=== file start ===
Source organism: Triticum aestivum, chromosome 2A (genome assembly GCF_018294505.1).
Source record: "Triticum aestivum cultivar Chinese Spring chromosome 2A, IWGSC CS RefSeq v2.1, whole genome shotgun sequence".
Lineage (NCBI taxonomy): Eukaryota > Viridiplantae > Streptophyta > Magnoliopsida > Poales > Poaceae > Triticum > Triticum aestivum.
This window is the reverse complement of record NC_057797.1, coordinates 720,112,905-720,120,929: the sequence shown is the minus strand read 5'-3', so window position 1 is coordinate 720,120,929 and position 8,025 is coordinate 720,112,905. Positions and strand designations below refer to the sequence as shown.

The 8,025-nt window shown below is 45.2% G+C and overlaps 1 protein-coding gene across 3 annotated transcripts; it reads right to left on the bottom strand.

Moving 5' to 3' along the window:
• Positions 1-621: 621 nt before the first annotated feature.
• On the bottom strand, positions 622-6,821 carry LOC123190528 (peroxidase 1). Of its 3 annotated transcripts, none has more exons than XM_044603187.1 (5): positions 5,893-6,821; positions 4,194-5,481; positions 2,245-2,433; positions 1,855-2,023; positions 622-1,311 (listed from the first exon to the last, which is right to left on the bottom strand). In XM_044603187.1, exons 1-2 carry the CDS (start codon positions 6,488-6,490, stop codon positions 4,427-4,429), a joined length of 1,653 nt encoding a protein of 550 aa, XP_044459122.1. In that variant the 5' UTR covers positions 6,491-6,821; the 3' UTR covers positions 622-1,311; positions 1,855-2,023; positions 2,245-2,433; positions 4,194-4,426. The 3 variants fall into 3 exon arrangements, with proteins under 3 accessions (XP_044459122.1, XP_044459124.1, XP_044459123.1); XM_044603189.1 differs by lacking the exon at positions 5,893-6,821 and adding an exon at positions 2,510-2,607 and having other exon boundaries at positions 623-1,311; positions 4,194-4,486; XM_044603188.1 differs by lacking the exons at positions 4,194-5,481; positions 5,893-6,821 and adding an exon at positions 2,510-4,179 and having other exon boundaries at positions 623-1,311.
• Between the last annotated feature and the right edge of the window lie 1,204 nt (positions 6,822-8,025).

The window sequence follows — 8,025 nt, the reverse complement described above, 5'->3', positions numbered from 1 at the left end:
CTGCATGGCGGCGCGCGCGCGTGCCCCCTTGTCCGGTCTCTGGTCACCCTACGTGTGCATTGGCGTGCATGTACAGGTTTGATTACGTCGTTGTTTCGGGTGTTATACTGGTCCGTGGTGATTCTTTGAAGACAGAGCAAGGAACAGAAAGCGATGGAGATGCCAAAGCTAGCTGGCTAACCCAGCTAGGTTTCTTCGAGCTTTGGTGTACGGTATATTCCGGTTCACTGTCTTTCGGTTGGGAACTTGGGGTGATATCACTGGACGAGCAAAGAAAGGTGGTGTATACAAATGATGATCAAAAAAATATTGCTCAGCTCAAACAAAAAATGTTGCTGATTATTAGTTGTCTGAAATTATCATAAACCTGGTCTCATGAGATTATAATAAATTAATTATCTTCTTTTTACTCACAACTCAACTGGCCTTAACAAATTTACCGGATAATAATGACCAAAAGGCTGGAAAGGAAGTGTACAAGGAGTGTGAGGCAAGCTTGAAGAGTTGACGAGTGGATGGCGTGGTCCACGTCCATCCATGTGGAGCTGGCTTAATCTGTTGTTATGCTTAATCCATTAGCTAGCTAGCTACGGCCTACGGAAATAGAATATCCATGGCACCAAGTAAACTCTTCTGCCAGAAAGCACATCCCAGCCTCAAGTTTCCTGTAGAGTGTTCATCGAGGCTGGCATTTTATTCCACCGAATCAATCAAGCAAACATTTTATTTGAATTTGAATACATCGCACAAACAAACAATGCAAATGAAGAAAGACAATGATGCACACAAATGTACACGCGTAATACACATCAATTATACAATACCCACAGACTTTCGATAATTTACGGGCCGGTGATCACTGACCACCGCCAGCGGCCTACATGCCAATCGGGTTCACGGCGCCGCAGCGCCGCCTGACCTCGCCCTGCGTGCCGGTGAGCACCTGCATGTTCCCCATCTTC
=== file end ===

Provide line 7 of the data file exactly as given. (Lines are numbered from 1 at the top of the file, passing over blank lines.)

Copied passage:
• Positions 1-621: 621 nt before the first annotated feature.